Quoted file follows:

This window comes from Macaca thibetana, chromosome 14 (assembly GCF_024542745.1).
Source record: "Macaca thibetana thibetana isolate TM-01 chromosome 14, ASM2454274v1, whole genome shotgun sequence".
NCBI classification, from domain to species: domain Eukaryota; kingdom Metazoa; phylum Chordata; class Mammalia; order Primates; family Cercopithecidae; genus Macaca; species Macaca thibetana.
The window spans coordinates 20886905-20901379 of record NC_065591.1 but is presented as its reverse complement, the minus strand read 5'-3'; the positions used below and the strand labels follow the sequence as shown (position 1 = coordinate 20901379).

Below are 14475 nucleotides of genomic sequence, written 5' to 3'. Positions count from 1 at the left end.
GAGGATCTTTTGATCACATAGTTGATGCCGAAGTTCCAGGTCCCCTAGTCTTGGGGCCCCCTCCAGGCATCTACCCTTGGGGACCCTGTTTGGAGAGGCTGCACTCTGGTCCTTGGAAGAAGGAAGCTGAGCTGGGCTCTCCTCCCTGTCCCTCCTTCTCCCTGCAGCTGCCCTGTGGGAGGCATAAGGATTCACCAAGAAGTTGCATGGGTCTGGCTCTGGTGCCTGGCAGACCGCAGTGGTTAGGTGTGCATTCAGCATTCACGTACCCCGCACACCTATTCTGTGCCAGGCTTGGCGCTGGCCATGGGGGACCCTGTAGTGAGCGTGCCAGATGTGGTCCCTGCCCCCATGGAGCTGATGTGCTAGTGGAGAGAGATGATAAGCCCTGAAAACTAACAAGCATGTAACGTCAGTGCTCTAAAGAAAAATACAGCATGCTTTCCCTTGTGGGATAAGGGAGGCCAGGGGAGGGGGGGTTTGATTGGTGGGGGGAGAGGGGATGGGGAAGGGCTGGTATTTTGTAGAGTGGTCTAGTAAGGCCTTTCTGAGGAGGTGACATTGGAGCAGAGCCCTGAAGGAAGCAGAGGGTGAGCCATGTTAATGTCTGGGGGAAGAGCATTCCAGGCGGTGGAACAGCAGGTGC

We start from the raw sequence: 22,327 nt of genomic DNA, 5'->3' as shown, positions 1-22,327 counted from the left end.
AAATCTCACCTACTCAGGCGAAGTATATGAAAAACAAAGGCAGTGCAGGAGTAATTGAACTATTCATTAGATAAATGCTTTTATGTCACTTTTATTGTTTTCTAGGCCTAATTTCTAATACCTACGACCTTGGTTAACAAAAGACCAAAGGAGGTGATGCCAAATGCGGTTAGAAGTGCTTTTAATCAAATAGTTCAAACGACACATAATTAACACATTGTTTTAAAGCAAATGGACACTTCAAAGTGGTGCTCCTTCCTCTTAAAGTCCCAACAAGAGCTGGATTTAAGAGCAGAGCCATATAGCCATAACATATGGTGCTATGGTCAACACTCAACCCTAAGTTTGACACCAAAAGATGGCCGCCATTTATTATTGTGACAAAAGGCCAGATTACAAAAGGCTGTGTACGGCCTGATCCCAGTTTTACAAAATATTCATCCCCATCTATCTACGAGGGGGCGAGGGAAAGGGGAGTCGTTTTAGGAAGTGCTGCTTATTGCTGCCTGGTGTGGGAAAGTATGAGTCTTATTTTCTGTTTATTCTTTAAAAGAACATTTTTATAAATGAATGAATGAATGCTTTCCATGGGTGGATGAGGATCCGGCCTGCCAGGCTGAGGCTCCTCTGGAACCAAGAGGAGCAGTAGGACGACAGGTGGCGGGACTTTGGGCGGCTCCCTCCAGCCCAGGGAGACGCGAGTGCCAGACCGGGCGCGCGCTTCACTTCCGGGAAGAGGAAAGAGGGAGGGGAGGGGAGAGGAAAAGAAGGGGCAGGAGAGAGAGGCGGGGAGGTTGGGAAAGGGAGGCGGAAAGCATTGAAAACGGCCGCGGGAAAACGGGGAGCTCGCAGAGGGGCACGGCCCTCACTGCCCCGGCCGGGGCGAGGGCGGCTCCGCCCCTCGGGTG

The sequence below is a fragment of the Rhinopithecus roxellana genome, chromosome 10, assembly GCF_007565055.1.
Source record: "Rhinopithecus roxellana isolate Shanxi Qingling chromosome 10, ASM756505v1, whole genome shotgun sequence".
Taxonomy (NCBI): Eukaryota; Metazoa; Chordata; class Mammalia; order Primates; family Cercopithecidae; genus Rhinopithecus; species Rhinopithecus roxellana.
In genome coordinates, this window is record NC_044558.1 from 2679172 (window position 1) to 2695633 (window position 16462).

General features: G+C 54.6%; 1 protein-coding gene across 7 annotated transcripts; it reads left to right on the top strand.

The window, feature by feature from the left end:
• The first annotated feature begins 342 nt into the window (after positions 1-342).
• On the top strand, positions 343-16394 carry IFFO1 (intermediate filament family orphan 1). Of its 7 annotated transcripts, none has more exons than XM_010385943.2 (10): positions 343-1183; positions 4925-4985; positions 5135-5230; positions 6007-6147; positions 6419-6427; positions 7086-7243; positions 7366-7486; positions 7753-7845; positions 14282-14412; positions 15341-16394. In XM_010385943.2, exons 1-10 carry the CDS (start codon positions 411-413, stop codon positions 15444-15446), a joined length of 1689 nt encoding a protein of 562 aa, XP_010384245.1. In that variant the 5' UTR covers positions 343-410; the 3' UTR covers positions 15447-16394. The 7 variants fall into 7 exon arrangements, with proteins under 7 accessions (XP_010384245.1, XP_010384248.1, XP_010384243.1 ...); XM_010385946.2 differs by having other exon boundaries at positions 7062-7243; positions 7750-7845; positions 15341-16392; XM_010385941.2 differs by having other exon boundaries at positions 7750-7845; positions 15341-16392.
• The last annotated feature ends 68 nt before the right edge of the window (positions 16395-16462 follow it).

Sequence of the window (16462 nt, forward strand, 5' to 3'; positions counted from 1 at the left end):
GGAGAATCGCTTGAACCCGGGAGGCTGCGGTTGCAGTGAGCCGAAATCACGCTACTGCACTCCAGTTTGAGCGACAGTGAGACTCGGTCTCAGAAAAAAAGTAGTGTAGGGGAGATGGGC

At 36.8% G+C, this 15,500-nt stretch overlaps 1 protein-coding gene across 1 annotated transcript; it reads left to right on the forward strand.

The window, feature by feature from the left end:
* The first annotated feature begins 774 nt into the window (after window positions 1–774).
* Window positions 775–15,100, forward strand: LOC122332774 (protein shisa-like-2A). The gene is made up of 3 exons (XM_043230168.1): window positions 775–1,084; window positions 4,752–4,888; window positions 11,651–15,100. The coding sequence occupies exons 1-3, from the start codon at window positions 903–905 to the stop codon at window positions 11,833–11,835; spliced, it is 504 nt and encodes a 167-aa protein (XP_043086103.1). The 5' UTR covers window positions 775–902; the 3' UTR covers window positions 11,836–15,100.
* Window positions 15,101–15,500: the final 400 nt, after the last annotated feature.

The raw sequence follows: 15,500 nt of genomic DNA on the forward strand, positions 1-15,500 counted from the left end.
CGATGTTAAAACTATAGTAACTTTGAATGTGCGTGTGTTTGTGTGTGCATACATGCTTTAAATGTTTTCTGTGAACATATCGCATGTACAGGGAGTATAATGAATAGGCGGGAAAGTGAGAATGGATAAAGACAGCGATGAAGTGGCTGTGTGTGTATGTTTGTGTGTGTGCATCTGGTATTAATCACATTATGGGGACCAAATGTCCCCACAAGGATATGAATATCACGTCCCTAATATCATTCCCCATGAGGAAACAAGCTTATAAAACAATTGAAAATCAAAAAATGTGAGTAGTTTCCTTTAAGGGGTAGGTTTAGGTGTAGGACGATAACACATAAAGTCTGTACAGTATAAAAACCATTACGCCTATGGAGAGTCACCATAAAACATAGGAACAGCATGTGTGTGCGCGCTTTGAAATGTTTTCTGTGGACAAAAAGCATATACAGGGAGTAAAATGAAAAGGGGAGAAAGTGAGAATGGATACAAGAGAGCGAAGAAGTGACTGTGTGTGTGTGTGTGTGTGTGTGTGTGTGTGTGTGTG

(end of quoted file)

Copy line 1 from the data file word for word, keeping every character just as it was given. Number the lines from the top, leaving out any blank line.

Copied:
This window comes from Macaca thibetana, chromosome 14 (assembly GCF_024542745.1).